the writers group. a poem.

like the uncertainty of an approaching storm

the staccato tap of fingers on keys

plays a scattered beat. I wonder

if that is the sound of

the soul

revealed like sign language,

the give

and take

battle of life

revelation.

Lock your doors and HANG ON! Review of The Curse of Crow Hollow, by Billy Coffey

IMG_7615There are writers, and then there’s Billy Coffey.

I’ve been lucky enough to “know” Billy (because we’ve never actually met in real life) since the earliest stages of our publishing careers. He is genuine, honest, chivalrous, and has one of the most creative minds around. If you doubt that, just read his post from today, in which he thanks folks for reading his books. He’s just. that. nice.

But don’t read his books because he’s nice.

Read them because he’s a mix of Stephen King and Ron Rash, with a sprinkle of Rick Bragg and Tom Franklin.

Read them because you won’t be able to put them down because his stories are true and scary and real and impossible all at the same time.

Take this new one, for instance. Here’s the synopsis:

With the “profound sense of Southern spirituality” he is known for (Publishers Weekly), Billy Coffey draws us into a town where good and evil—and myth and reality—intertwine in unexpected ways.

Everyone in Crow Hollow knows of Alvaretta Graves, the old widow who lives in the mountain. Many call her a witch; others whisper she’s insane. Everyone agrees the vengeance Alvaretta swore at her husband’s death hovers over them all. That vengeance awakens when teenagers stumble upon Alvaretta’s cabin, incurring her curse. Now a sickness moves through the Hollow. Rumors swirl that Stu Graves has risen for revenge. And the people of Crow Hollow are left to confront not only the darkness that lives on the mountain, but the darkness that lives within themselves.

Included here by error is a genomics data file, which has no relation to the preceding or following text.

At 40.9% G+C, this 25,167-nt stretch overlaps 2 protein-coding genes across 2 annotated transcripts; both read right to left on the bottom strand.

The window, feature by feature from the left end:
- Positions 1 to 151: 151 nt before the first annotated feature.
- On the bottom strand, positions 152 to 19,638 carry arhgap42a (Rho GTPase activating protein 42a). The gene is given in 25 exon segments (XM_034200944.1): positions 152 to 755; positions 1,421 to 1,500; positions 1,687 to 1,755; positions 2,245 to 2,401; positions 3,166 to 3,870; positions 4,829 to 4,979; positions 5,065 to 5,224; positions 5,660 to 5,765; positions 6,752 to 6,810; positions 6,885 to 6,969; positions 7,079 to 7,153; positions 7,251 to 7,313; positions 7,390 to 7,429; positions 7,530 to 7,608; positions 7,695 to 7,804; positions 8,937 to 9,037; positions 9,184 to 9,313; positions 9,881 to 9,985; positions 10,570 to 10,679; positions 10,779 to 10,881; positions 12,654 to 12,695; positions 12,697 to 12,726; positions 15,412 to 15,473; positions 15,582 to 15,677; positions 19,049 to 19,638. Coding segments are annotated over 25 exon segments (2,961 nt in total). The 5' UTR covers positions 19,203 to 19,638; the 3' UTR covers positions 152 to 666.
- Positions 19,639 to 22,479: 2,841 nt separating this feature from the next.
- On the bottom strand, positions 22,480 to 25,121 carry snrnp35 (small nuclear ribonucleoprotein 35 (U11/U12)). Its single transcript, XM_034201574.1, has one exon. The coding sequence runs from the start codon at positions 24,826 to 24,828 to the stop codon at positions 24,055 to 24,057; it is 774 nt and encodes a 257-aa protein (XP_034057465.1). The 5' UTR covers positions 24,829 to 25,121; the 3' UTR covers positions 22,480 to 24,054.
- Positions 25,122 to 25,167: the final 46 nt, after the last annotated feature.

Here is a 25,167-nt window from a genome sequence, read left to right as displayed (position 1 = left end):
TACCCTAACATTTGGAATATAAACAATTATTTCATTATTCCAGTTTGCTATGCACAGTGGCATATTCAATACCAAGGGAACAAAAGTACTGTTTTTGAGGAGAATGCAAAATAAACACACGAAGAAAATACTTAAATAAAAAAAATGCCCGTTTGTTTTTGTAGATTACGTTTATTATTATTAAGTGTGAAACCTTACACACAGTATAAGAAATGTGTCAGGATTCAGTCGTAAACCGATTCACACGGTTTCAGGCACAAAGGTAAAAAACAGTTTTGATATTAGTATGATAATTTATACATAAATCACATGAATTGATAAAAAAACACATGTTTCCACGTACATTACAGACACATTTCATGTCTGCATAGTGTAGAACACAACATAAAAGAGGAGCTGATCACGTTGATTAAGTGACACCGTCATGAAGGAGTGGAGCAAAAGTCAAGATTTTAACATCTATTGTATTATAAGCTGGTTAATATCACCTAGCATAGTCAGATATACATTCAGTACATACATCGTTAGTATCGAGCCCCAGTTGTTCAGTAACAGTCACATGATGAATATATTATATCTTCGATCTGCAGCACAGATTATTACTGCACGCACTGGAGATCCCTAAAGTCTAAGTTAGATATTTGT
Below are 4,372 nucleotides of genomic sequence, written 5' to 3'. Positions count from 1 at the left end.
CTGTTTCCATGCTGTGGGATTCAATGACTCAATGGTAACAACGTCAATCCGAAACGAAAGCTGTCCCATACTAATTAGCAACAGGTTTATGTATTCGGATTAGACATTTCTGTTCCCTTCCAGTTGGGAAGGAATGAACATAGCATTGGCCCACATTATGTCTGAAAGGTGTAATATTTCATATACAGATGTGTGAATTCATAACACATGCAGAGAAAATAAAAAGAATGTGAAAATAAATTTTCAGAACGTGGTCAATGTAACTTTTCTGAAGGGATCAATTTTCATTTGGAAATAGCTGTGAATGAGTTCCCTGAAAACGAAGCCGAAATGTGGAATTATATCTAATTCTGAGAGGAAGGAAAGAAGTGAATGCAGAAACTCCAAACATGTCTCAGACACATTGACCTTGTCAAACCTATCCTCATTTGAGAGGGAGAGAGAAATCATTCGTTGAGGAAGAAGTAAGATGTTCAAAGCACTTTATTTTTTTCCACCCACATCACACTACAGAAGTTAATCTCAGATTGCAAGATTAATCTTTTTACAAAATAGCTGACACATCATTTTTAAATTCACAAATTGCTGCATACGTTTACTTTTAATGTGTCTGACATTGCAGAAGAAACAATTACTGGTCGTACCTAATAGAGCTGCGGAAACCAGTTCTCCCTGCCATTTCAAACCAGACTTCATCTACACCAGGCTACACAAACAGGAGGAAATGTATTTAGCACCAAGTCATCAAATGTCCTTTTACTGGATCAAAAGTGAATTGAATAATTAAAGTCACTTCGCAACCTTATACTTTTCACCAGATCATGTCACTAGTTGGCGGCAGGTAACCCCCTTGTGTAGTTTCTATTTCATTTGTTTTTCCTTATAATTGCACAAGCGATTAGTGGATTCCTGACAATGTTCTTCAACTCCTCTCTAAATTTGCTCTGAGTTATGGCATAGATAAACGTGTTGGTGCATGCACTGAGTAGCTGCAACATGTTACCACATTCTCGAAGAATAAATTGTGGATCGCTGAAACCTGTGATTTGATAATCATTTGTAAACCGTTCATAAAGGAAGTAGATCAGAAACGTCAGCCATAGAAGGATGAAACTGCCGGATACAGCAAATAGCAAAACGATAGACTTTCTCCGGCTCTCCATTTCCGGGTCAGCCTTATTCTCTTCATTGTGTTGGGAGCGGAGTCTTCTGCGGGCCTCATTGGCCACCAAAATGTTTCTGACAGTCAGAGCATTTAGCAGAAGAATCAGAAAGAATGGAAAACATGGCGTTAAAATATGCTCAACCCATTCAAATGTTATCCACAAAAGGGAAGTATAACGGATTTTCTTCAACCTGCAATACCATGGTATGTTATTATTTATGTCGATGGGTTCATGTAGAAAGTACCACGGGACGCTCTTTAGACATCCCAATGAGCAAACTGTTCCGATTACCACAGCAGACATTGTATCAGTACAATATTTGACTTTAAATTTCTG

My thoughts:

This book is CRAZY! Crazy good, crazy paced, and crazy wicked! But more than that…beyond the plot…it’s a story that will have you asking heart questions and hard questions…questions about what you believe and what’s real and what’s not-so-real…about what’s important and what’s not.

I love the way he centers the story around teenagers (maybe since I have three of my own), because teenagers are young enough to feel invincible but old enough to have wisdom unspoiled by cynicism like adults. I love the way he uses dialect and setting to pull you right in to the deep, dark mountains of Appalachia. I love the way he’s not afraid to blend mystery and faith, good and evil, the seen and the unseen. 

And the end? Good GRIEF, the end! 

Billy’s written a lot of really, really excellent books. But this one…this one is my favorite so far!

So what are you waiting for? Get yourself a copy today from my favorite indie bookstore, Page and Palette, or wherever your favorite books are sold. 

portrait7About Billy

Billy Coffey’s critically acclaimed books combine rural Southern charm with a vision far beyond the ordinary. He is a regular contributor to several publications, where he writes about faith and life. Billy lives with his wife and two children in Virginia’s Blue Ridge Mountains. Visit him at http://www.billycoffey.com. Facebook: billycoffeywriter Twitter: @billycoffey

“Coffey spins a wicked tale . . . [The Curse of Crow Hollow] blends folklore, superstition, and subconscious dread in the vein of Shirley Jackson’s ‘The Lottery.’”
—Kirkus Reviews